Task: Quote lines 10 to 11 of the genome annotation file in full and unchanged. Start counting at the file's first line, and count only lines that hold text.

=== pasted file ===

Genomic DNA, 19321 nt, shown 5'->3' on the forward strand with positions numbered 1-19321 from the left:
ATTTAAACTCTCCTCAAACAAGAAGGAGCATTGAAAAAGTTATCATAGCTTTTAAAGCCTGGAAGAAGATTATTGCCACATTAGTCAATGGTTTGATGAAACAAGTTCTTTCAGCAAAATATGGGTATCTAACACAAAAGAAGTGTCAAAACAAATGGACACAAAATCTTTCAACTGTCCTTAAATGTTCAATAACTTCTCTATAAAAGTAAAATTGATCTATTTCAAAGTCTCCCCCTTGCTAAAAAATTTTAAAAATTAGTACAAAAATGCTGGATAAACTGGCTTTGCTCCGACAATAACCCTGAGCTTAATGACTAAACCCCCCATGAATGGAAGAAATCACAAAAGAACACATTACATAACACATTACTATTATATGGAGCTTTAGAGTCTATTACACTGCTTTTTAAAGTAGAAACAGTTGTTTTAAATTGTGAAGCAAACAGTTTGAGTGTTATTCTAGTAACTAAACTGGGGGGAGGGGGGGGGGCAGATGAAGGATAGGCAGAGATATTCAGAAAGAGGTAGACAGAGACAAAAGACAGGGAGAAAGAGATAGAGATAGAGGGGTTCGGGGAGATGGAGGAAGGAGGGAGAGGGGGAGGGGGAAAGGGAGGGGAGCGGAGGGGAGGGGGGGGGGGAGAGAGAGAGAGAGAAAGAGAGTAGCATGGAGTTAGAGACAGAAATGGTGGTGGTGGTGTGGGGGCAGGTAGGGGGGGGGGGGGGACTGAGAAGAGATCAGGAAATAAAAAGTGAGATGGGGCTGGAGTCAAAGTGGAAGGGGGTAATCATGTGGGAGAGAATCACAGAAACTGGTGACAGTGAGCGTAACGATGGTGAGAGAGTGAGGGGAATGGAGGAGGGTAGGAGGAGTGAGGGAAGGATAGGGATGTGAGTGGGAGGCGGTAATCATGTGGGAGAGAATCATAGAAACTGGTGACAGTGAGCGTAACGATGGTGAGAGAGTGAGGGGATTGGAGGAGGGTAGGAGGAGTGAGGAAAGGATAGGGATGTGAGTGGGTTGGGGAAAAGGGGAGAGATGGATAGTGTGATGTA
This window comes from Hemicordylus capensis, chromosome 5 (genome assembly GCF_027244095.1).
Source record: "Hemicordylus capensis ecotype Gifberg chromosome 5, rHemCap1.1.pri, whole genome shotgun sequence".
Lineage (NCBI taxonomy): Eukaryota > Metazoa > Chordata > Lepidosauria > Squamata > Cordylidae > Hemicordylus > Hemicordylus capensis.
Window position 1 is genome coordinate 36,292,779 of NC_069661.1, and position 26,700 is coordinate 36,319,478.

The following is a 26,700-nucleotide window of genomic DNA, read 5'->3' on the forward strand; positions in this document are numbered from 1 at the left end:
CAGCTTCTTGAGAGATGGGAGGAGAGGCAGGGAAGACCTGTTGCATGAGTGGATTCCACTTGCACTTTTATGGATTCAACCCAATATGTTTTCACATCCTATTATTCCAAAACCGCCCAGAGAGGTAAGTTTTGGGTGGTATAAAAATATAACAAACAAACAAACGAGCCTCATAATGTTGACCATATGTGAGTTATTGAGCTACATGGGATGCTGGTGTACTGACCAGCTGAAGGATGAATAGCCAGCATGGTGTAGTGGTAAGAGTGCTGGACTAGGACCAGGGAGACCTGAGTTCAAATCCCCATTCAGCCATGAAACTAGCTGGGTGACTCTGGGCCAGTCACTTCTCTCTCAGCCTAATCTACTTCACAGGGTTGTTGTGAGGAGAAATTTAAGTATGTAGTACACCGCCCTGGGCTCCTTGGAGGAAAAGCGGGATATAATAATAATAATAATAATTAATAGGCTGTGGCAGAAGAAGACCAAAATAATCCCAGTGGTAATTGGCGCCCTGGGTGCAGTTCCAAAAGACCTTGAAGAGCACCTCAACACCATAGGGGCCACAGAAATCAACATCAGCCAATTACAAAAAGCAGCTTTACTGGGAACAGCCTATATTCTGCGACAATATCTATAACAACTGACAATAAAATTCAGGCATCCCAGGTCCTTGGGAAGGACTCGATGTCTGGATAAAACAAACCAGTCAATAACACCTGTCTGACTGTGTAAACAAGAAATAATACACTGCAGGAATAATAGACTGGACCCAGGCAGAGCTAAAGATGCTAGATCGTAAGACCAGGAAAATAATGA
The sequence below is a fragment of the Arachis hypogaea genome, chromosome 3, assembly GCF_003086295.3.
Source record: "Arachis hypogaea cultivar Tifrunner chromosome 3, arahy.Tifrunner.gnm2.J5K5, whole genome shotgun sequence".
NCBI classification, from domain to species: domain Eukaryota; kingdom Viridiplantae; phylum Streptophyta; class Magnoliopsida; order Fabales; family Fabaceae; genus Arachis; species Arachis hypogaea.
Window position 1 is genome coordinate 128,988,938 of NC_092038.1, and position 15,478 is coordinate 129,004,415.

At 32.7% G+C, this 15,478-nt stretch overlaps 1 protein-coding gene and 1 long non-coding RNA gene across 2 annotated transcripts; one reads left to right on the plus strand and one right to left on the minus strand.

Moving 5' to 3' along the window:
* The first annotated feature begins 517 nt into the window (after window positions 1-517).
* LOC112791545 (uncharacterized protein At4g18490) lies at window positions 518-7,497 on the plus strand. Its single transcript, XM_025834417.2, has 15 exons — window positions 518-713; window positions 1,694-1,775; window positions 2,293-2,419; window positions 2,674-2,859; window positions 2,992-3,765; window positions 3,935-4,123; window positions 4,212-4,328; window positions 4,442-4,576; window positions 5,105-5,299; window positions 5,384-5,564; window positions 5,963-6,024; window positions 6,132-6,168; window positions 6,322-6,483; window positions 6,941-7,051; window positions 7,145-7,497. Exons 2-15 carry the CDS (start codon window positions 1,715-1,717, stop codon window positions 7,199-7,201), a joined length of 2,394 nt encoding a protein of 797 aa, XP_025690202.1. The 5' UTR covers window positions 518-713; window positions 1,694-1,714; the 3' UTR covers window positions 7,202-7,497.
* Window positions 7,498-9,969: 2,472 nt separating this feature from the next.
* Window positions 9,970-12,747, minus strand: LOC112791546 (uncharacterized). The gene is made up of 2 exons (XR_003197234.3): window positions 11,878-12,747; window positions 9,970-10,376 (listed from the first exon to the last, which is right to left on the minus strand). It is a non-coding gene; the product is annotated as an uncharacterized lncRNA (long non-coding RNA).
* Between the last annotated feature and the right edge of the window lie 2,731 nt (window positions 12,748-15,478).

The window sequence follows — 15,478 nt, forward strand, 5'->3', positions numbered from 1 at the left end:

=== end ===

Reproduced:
Source record: "Arachis hypogaea cultivar Tifrunner chromosome 3, arahy.Tifrunner.gnm2.J5K5, whole genome shotgun sequence".
NCBI classification, from domain to species: domain Eukaryota; kingdom Viridiplantae; phylum Streptophyta; class Magnoliopsida; order Fabales; family Fabaceae; genus Arachis; species Arachis hypogaea.